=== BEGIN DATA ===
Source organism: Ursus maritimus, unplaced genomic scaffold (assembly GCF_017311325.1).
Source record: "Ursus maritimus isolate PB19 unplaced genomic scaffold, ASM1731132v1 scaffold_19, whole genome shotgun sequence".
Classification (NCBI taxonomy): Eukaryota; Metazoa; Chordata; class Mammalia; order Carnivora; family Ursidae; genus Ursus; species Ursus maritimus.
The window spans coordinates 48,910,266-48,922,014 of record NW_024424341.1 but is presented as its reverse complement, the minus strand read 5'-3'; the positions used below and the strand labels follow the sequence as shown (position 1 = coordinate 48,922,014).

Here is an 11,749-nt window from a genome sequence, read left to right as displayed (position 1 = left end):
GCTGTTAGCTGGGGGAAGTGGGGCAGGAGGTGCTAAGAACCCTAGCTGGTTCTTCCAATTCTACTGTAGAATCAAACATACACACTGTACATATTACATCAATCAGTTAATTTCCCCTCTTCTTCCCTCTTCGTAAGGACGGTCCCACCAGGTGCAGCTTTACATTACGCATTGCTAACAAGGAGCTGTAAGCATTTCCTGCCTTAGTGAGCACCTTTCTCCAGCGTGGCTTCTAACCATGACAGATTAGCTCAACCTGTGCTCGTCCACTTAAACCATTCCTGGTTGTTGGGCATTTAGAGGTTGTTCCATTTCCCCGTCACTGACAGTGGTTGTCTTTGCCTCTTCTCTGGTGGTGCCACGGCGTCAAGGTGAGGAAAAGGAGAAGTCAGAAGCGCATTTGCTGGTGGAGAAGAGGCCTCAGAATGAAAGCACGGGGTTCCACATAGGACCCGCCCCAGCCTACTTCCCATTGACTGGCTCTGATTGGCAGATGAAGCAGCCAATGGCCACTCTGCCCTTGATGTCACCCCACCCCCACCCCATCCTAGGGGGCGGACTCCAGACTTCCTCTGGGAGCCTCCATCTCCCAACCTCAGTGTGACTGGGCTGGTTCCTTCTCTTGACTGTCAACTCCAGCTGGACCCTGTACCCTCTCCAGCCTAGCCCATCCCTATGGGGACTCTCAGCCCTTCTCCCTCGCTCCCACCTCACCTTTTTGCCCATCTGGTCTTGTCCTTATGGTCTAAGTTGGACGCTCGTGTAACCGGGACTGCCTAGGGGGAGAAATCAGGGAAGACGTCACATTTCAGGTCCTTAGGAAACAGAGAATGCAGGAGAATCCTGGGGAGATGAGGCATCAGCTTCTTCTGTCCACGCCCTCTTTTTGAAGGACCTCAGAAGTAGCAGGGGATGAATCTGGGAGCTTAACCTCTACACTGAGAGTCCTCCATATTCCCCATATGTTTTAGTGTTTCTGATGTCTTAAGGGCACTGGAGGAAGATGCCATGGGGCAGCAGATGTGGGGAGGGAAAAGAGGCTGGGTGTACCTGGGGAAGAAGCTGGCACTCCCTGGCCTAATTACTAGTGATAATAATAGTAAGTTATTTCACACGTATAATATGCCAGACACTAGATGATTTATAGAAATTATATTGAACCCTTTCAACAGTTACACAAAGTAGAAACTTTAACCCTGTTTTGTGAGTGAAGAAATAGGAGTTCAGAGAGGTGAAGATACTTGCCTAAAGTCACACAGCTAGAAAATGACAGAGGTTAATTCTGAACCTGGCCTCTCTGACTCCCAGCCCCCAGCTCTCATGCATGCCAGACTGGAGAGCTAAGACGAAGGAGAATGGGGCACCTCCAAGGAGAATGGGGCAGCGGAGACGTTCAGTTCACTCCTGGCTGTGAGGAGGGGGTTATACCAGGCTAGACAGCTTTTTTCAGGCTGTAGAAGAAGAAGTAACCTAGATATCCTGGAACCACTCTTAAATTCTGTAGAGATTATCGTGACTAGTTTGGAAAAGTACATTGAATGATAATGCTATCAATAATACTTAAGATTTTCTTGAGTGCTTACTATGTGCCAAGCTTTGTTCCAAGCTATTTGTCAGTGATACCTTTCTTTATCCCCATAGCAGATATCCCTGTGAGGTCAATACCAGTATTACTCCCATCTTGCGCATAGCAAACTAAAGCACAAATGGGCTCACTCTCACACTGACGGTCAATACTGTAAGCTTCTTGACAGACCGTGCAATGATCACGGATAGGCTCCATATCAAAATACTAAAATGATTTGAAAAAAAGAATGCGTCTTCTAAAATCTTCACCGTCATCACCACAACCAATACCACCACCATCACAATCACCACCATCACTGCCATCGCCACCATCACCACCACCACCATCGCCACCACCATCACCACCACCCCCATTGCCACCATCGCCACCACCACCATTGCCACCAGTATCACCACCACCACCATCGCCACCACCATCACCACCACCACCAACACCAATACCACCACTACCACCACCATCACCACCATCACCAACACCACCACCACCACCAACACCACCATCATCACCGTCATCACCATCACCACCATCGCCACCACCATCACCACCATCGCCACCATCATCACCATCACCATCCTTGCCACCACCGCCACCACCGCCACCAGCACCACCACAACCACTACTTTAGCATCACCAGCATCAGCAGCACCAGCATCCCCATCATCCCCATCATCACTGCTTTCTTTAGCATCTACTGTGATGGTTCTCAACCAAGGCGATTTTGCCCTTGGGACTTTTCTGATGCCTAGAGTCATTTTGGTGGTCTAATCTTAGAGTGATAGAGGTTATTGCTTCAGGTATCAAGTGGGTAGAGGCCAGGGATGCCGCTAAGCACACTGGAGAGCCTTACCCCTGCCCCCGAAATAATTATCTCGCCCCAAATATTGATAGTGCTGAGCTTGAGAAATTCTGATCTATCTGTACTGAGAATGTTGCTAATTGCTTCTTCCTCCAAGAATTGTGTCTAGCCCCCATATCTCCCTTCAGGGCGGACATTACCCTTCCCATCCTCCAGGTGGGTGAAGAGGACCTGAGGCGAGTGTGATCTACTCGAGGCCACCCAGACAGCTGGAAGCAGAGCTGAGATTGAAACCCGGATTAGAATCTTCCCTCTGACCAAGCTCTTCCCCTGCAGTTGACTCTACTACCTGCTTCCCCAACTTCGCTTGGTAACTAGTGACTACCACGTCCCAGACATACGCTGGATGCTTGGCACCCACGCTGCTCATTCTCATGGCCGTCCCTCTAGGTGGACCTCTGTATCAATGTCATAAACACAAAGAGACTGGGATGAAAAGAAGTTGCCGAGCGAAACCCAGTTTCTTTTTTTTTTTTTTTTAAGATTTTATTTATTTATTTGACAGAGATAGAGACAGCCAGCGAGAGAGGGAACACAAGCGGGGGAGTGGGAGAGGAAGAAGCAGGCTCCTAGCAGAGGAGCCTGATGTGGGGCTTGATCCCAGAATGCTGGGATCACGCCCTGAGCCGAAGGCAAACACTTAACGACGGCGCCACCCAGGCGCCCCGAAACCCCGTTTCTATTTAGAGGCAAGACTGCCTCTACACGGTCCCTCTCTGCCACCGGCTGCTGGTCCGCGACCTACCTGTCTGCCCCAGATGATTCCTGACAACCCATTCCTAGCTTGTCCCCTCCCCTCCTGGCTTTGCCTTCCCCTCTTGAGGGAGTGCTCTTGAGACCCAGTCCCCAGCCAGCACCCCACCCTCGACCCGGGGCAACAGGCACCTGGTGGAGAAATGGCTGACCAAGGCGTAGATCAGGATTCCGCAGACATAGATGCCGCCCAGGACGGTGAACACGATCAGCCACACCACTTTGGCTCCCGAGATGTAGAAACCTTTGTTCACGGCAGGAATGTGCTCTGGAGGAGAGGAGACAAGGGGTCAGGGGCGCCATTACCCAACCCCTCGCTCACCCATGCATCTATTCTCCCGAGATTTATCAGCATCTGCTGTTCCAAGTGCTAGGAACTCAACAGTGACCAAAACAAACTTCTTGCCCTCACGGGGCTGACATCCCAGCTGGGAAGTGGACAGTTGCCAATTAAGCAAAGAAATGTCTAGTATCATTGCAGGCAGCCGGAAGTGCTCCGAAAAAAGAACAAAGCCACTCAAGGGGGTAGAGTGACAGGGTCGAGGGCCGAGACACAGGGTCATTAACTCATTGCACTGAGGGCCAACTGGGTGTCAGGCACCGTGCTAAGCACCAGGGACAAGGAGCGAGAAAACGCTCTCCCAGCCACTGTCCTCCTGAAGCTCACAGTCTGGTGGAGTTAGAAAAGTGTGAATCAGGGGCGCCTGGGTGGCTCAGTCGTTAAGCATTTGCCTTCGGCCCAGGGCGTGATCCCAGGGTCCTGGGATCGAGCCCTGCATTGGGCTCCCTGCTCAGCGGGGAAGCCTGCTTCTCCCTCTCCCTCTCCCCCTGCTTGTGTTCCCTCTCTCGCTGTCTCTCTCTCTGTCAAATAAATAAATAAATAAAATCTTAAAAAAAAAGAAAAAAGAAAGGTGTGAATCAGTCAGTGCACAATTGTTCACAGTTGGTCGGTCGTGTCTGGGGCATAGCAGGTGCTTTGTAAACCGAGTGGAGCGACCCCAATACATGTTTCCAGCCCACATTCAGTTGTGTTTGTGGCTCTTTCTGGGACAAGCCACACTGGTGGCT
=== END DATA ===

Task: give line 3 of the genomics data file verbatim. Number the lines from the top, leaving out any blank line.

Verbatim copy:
Classification (NCBI taxonomy): Eukaryota; Metazoa; Chordata; class Mammalia; order Carnivora; family Ursidae; genus Ursus; species Ursus maritimus.